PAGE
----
A simple explanation of what port forwarding is, and why it is useful.
Maybe you’re a gamer. Maybe you might be running your own server. I’m not sure what led you to this tutorial, but if you follow these steps correctly, you will not only be able to set up your proper port forwarding rules in the next few minutes, you will be able to learn how to forward ports for any application you come across that requires connectivity to the internet.
For starters, let me explain port forwarding in nice plain english, that you might understand the concept of what we are going to be doing here. Port forwarding is the process of opening a hole in your router to allow internet traffic to pass through it and to your computer with no interfence. When you are connected to the internet directly (modem to computer) you are fully exposed to the glory – and wrath – of the online world. If you are part of a network, your router will not only act as a buffer between your computer and that dangerous thing that we are so addicted to, but it will also allow you to pass files and information back and forth between other machines on the same router.
Now that you have an idea of what port forwarding is, why should you use it? Many programs these days will automatically set themselves up to play nicely with your router, but they won’t tell you why. On most networks, all machines connected to the router will use the same IP address to connect to the internet. This is call Network Address Translation, and there are a number of reasons this is useful, but at the same time, it can confuse a lot of internet traffic. Now for example, let’s say your using Limewire and you’re trying to download a song. When you start downloading the song you want, the various sources the song is coming from will attempt to connect to your computer to give you your requested file. As I explained above though, if you have more then one computer on your network, you all use the same IP address, and that could make it hard for Limewire to know which computer to pass the song to. So we use port forwarding to tell it that certain programs go to certain places on the internal network. By doing so, Limewire will connect to your IP address, which will redirect to your router, which in turn consults your port forwarding to see which internal machine to redirect to.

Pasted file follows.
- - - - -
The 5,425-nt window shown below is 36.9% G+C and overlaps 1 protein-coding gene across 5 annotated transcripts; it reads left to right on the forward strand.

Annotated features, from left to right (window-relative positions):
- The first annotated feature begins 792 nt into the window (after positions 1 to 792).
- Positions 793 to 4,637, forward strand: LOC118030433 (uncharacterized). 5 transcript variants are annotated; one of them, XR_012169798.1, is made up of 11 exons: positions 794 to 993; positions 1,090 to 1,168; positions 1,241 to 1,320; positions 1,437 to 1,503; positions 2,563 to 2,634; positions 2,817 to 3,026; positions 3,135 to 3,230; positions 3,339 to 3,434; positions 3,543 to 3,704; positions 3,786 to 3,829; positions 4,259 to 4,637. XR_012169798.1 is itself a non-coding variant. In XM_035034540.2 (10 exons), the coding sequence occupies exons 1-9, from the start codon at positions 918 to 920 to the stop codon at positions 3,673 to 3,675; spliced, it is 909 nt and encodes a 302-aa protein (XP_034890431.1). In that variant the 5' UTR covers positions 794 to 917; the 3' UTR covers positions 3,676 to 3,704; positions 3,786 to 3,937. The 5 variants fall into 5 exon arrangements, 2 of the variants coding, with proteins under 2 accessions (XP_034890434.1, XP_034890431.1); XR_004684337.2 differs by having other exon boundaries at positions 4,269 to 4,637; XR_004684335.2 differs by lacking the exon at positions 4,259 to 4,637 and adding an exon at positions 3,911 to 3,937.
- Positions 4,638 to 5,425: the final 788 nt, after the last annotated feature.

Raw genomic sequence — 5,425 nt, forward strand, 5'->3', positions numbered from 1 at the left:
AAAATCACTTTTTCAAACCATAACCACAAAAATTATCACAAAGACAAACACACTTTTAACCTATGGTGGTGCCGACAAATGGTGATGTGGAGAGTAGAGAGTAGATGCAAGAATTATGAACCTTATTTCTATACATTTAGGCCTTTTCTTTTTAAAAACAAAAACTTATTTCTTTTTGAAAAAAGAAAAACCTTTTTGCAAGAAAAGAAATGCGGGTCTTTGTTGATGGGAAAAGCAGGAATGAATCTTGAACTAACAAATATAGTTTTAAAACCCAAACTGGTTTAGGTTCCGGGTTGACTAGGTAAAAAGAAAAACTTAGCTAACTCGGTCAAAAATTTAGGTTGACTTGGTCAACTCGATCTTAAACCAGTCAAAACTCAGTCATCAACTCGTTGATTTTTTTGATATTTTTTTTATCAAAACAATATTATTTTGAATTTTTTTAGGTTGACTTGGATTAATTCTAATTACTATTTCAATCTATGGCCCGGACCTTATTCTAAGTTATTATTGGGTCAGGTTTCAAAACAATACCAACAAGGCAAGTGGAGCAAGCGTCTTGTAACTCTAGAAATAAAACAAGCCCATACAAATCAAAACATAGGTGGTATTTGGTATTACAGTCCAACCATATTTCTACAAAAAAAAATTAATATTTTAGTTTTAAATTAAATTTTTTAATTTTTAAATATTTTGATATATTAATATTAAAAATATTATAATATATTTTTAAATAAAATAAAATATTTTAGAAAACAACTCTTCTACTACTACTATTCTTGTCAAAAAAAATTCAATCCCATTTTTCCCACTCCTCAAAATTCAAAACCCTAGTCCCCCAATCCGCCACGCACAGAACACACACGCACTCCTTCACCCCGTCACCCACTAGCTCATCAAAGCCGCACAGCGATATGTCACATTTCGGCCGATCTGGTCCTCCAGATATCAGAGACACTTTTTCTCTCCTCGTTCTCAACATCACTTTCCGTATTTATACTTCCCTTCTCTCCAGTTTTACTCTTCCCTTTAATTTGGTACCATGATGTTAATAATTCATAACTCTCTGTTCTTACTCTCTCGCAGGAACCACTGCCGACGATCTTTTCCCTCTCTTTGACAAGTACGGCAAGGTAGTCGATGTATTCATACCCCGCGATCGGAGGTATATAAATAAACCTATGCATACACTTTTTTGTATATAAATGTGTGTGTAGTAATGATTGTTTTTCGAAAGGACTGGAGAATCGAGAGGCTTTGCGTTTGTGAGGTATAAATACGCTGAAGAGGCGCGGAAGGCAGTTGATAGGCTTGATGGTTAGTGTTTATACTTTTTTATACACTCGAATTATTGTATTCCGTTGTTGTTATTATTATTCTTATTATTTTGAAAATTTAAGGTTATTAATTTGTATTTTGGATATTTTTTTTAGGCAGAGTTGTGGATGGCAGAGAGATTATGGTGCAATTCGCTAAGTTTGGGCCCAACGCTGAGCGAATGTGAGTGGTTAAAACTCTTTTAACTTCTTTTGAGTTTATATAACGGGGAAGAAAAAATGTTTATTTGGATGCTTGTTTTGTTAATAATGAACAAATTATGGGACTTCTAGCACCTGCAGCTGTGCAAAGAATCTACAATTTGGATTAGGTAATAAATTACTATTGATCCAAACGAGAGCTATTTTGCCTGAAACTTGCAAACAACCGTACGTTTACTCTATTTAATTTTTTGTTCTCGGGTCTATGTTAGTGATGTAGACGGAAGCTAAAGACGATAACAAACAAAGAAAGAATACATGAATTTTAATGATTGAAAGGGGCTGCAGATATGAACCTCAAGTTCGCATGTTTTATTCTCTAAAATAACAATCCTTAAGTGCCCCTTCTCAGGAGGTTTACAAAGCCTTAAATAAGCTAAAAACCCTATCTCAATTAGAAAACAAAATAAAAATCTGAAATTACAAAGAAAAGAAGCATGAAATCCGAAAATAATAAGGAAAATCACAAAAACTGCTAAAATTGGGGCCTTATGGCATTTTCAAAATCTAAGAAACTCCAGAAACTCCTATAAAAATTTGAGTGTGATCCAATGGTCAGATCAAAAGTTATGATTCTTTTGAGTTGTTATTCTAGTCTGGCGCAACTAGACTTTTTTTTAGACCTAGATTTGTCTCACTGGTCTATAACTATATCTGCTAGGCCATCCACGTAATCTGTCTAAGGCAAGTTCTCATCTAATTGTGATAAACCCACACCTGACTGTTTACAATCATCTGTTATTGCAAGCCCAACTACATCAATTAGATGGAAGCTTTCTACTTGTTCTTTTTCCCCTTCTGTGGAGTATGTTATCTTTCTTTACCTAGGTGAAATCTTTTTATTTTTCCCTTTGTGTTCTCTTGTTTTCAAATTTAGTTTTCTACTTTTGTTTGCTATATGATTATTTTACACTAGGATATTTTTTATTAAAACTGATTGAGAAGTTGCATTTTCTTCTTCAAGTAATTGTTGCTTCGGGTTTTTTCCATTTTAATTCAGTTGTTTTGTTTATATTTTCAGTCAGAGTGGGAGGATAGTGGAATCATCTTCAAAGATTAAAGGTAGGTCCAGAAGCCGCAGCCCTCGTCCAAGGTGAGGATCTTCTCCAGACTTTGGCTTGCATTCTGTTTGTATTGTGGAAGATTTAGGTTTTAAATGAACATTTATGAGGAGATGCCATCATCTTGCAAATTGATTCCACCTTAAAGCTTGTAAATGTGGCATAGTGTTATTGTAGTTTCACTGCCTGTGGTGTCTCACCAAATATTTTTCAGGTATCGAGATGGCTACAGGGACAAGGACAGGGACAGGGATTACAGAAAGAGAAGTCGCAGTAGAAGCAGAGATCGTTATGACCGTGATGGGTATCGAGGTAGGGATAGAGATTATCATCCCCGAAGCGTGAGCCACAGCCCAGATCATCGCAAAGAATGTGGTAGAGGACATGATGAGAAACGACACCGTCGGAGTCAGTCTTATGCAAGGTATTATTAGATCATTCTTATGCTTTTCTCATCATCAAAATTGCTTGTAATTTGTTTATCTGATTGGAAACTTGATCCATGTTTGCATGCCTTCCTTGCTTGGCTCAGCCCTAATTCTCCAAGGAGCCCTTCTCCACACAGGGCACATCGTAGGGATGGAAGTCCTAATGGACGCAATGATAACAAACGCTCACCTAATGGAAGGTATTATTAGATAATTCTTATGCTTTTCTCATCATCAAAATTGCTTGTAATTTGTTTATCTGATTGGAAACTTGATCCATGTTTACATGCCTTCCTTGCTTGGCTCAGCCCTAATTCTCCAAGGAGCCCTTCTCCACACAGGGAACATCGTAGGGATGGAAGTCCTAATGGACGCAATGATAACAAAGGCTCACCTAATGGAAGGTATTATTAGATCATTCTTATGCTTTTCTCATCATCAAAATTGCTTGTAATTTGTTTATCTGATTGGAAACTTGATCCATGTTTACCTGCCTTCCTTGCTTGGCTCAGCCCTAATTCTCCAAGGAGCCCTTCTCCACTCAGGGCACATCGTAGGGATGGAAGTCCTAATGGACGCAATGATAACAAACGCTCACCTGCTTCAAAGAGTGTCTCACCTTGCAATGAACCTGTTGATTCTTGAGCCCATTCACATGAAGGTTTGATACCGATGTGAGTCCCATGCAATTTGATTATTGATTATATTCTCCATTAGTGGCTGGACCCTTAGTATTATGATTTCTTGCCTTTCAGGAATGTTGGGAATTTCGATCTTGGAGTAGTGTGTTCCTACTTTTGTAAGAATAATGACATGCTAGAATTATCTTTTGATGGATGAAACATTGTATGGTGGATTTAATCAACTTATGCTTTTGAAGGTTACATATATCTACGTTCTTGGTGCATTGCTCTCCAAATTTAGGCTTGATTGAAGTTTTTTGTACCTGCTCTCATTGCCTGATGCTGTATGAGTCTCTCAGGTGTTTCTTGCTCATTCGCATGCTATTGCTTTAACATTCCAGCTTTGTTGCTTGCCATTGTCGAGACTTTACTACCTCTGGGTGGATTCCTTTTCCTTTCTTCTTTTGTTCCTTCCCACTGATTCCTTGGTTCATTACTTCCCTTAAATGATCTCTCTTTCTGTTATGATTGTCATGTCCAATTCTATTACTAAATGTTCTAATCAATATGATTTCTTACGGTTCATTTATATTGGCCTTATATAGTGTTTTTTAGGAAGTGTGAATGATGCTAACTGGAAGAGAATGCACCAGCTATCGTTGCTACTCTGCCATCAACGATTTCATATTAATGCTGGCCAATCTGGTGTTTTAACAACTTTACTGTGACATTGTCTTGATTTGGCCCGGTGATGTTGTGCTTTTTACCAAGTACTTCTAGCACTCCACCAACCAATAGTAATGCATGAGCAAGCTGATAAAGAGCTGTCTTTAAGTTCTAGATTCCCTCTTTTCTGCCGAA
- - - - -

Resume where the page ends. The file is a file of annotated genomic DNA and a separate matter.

If you are reading this on a computer running Windows XP or newer, you probably don’t need to do any manual port forwarding, since Microsoft introduced uPnP, applications can access your router and make changes automatically. If you are not using a newer version of Windows, or the application you are running does not support uPnP, then it is time to roll up your sleeves and poke around inside your router a little. I cannot give you exact instructions, as most routers are different, but I can give you a great website to help you with the specifics beyond what I can explain here. Just pick the model of your router off this list http://www.portforward.com/english/routers/port_forwarding/routerindex.htm and follow the instructions it gives you. Make sure you note what it tells you your IP address is, up near the top of the page.
If you are unsure as to what the model of router you own, take a look at it. 9 times out of 10, somewhere on the router, there will be the manufacturer, model, serial number, and quite often the MAC address as well. We don’t need all that right now, but it’s a good thing to know should it come up later down the road. If you do not have physical access to your router, talk with your network admin, as they will probably set up port forwarding for you.
Thats it. A quick and painless explanation of what port forwarding is and why to use it. If you still have a hard time figuring anything out, drop a comment and I’ll try and help.